Step 3: Pay
You can pay for top placements all you want – that will make Google happy. Consistent and qualified traffic streams and a positive ROI, however, are another story.
5. We know someone at Google
How cool would it be to have a man on the inside? You’d get your SEO advice straight from the horse’s mouth!
Do you really think Google employees would risk their jobs by divulging the ins and outs of Google’s system? Google gives more than enough information about what is required to make your website perform to the best of its ranking ability. Why would there be a need to know anyone who works there?
6. “Our methods are a trade secret” and/or “We can’t tell you what we’re doing”
Of course businesses have methods of doing anything in their business, and some of those things are proprietary.
The minute you’re paying someone for an obscure list of services, you’ve entered the twilight zone of the B2B services world.
I wouldn’t expect your SEO service provider to tell you everything about their research methods, tools and software, but then your mechanic doesn’t turn over a work order with one-line item, “secret car repair service” and expect you to pay, does he?
7. We’ve cracked Google’s algorithm
Just as above with “We know someone at Google”, this is equally absurd. It sounds very nerdy and scientific – and we all like the idea of being in on top-secret info, especially when it makes us money.
Not even Google employees have “cracked” the algorithm. It’s handled by a team of engineers and is updated sometimes several times per week. In other words, a minute after someone “cracked” the algorithm, their information would be outdated, and Google clearly states what they require websites to have for ranking.
8. We need to install this link directory on your website pages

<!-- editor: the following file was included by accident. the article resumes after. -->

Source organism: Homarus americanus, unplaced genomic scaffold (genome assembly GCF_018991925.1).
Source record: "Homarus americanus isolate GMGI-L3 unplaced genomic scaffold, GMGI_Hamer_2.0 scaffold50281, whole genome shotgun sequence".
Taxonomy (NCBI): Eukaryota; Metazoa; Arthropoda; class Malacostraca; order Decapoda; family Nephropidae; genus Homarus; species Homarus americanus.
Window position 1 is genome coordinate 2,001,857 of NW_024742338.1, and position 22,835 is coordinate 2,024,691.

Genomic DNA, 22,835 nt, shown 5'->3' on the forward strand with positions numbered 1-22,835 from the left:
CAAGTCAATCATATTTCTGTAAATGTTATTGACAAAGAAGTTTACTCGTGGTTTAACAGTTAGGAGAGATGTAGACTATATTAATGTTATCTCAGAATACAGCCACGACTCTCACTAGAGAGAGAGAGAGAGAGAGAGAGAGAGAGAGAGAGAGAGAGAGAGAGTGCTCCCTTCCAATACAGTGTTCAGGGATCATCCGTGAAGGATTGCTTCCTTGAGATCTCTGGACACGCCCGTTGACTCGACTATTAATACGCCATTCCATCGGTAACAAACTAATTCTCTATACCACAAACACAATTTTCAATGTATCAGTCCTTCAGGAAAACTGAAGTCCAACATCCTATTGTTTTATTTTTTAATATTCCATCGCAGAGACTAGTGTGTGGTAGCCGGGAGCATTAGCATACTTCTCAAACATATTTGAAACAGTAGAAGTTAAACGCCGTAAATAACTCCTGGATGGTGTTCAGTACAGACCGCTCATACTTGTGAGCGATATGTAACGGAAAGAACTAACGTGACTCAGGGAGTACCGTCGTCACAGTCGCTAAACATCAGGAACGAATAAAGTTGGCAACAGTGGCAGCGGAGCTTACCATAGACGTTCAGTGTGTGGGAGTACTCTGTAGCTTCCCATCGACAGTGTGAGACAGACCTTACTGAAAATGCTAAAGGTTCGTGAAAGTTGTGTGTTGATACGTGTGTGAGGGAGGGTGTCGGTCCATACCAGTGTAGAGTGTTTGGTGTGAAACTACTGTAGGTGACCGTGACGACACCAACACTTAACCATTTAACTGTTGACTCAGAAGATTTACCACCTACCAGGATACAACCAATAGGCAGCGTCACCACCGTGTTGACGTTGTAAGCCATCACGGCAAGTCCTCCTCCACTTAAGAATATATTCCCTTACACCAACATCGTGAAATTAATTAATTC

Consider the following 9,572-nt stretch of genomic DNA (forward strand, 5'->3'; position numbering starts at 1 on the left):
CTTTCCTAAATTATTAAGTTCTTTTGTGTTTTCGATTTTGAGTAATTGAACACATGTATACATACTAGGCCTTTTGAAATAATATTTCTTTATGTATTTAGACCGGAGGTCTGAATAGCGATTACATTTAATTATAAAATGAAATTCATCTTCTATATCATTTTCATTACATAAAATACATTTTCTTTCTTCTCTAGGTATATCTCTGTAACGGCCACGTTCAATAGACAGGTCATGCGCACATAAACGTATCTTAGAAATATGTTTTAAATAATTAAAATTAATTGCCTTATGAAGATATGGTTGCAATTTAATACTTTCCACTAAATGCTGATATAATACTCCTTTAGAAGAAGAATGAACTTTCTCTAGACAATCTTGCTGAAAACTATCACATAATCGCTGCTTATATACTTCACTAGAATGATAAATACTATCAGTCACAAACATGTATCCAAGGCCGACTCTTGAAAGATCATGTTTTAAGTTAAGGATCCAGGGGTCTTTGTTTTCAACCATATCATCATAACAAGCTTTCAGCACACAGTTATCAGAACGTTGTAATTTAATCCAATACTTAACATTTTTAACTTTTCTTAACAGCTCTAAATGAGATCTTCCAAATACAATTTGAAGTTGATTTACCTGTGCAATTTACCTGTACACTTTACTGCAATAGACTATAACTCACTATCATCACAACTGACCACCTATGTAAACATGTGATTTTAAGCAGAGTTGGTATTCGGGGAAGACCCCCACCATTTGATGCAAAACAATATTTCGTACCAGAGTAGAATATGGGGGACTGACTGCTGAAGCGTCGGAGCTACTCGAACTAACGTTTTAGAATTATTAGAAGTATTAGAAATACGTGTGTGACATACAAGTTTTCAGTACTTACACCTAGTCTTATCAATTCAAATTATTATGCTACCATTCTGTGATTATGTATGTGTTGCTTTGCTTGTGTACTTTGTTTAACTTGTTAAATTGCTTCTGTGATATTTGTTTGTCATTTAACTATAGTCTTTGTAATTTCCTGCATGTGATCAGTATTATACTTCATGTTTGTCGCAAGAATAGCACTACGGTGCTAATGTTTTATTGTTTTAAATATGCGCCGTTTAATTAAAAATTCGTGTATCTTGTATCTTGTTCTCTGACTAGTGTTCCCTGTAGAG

Here the SEO consultant/company is basically telling you that their link-building strategy amounts to nothing more than a link exchange program. Run, run far. They might not be knowingly scamming their clients but , if they’re offering such services, they don’t know SEO.
9. We require that we own the copyrights to any meta data or content created, edited or analysed
I do not recommend to do any business with anyone who insists on retaining copyrights to any and all meta data, or content created, edited or analysed for you. By retaining these rights, they can legally bar you from being able to use it, or totally strip your website from any search engine results.
10. Refusal to answer questions
As with undertaking services from any business, you’re going to have questions about what they are providing. Just as your clients may ask you questions about your services. Ask questions, lots of them, even if you think they’re stupid.
A business that only presents what they can do for you – rather than asking questions about your business, industry, what you want to achieve, and your expectations – is only interested in your money.
If you ask questions and get replies like, “We have new techniques not used by other SEO firms, and it’s a trade secret”, you know they are outright bluffing in the hopes of taking your money.
So how do you avoid the scammers?
Knowledge. You can find online anything you want to know about how to optimise a site already.
As mentioned already, everything you need to know, or want to learn about Search Engine Optimisation can be found online. Sure there’s a lot of hyped-up fluff out there; it’s just a matter of doing a little research before jumping in. The best place to start is by going through Google’s own Developer information where they clearly outline what’s required, and they have tips and extra information to help you along the way.
Honestly, I believe using a good copywriter is a far better way of producing content for your website, products, and services descriptions and, in the long run, a much wiser way of spending money to improve your website’s copy, keywords (meta and in-page), and chances of raising rankings in the major search engines.